Nonprofit, nonpartisan journalism. Supported by readers.

Donate

Minnesota income growth slows

Minnesota income growth slows
Shutterstock
Incomes aren’t significantly up or down from median household incomes the year prior, which were $70,405 when you adjust for inflation, according to American Community Survey data.

Minnesotans’ household income growth has slowed, according to Census data released Thursday.

“Income growth that took us out of the recession seems to have paused a bit this year,” State Demographer Susan Brower said of the new numbers. “That’s what I saw across a number of different indicators of income and earnings.”

That’s bad news for Minnesotans, whose incomes have seen gains — albeit slow ones — in the years since the recession. But there’s some good news, too: While economic indicators slowed for Minnesotans on the whole, Minnesotans of color continued to see positive gains.

No growth

In 2018, Minnesota households earned a median $70,315 in income.

That’s down slightly from the year prior, when median household income was $70,405 (adjusted for inflation), according to American Community Survey (ACS) data.

Minnesotans' median household income by year, 2006-2018
Note: data shown in inflation-adjusted 2018 dollars.
Source: Minnesota Compass, U.S. Census Bureau

That’s a departure from many years in the last decade, when Minnesotans tended to see their incomes increase.

Every year, the American Community Survey (ACS) asks a random selection of Minnesotans questions about who they are and how they’re doing economically. Using statistical methods, their responses are extrapolated to learn how all Minnesotans are faring. Surveys of about 70,000 Minnesotans were conducted throughout 2018, and in the case of income, asked respondents to reflect on income in the last year.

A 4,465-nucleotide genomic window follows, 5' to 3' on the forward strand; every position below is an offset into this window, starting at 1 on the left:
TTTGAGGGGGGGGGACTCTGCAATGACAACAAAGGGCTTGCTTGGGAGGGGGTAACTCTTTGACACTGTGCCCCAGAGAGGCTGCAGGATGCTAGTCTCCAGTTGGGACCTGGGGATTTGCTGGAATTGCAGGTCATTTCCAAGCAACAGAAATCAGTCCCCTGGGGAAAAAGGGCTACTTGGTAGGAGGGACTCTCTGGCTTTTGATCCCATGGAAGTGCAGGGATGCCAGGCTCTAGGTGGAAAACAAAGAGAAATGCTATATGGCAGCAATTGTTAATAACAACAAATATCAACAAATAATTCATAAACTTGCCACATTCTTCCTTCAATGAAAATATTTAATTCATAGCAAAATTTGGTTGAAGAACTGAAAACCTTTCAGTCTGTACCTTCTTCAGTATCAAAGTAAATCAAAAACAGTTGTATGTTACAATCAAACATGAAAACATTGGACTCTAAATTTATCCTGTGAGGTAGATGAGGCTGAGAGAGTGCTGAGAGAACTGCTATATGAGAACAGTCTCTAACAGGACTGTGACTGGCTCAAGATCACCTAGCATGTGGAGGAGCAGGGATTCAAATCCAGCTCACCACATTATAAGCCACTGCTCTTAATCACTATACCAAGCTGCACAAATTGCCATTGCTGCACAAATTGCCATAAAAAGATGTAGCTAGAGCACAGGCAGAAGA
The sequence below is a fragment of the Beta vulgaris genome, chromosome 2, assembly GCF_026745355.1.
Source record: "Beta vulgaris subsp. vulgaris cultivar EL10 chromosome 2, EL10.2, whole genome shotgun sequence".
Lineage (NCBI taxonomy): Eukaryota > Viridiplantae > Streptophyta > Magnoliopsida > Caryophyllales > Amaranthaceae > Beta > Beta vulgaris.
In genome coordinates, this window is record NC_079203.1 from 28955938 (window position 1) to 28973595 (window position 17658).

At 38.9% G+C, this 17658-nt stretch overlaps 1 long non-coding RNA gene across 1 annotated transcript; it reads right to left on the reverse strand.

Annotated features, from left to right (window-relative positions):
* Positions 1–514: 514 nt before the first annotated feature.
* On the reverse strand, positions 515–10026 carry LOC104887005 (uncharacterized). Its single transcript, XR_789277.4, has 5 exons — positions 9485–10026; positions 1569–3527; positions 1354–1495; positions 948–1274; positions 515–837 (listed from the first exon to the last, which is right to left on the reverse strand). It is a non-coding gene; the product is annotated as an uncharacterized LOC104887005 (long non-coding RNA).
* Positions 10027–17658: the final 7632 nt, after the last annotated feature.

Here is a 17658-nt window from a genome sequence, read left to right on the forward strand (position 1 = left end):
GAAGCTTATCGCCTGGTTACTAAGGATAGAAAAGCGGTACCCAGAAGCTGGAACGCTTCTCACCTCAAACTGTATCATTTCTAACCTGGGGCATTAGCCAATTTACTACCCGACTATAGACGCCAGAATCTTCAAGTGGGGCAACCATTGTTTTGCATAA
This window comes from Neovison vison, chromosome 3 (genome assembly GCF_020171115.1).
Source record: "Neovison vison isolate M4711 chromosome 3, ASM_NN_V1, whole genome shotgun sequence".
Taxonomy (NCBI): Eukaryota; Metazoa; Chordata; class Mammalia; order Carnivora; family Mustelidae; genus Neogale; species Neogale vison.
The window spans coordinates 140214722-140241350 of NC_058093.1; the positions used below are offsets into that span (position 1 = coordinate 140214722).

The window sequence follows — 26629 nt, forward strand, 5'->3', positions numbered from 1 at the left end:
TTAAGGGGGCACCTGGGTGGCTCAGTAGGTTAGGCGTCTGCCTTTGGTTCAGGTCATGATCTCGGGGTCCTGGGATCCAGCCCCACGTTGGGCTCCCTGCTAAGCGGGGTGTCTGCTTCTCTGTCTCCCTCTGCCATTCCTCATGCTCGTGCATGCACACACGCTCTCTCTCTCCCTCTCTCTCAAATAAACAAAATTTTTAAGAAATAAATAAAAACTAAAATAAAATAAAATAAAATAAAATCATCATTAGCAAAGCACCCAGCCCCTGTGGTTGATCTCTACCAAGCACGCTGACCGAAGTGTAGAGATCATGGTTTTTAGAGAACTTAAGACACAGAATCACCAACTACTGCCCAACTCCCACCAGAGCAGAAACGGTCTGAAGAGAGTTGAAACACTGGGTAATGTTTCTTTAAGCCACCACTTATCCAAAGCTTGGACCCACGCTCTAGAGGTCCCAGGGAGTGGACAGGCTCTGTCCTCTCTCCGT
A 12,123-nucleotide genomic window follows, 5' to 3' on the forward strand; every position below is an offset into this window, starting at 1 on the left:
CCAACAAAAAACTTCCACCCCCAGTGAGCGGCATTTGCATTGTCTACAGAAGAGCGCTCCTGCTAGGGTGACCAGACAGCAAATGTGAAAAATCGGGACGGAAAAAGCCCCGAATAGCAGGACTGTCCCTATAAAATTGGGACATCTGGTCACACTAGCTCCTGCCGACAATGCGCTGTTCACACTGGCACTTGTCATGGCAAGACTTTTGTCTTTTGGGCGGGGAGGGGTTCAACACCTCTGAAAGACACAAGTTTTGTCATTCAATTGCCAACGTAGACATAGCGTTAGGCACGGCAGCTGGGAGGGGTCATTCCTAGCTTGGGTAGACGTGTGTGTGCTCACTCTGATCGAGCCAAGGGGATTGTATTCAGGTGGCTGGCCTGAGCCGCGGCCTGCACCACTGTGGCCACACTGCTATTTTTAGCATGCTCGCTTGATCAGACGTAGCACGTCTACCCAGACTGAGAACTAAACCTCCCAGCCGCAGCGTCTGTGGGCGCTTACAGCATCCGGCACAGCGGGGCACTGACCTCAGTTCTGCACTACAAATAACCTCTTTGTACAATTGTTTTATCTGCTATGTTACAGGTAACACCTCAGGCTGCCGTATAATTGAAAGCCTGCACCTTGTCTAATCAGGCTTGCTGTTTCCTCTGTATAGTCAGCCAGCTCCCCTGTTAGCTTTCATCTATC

Although the ACS is conducted by the U.S. Census Bureau, which also conducts the big decennial Census, there’s an important difference between the two: The Census, in theory, records responses from every U.S. resident. The ACS only uses a sample, which means there’s some uncertainty as to how perfectly the group surveyed represents the state.

Because of that uncertainty, it’s important not to interpret one year of data as an overall trend. But the slowdown in income growth is consistent with other economic numbers.

Data from the Quarterly Census of Employment and Wages showed slightly more modest gains in weekly wages between 2017 and 2018 than those seen in many recent years, too.

Average weekly wages in Minnesota, 2006-2018
Note: data shown in 2018 dollars.
Source: DEED Quarterly Census of Employment and Wages

Allison Liuzzi, the project director of Minnesota Compass, a research division of the Amherst H. Wilder Foundation, pointed out progress made reducing poverty has also slowed in recent years.

“We didn’t really see year-over-year change from last year in income, and the same is true with poverty,” she said. “We’re down since the recession, but at least in the most recent three years or so, we haven’t seen a lot of movement.”


The 13.1 percent U.S. poverty rate is significantly higher than Minnesota’s, at 9.6 percent. But while Minnesota is tied for fourth among states for lowest poverty rates (only New Hampshire, Hawaii and Maryland are lower), poverty rates as low as 8 percent in the late-1990s show the state can do better, Liuzzi said.

Greater Minnesota has seen stagnant poverty rates — about 2 percentage points higher than Minnesota’s — for longer than the state as a whole, Liuzzi said.

Poverty rate in Minnesota
Note: The margin of error for Minnesota's poverty rate in the ACS one-year estimates tends to be about +/- 0.3%.
Source: Minnesota Compass, U.S. Census Bureau

Disparities remain

In terms of brighter spots, ACS data continue to show Minnesota’s communities of color economically better-off than a few years ago, Brower said. That’s notable because Minnesota has some of the worst racial and ethnic disparities in the U.S.; black and Native American Minnesotans’ median household income is a little over half that of white Minnesotans.

Though some of the estimates for communities of color aren’t statistically different from last year’s, Brower said the long-term trend shows progress: The number of Minnesotans of color working full time and at wages above $35,000 has increased. Poverty rates for Minnesota’s communities of color have also decreased over time, Brower said.

“If we dig a little bit deeper into the employment numbers, we do see movement, especially by workers of color into more full-time work and more work at higher earnings,” she said.

No comments yet

Leave a Reply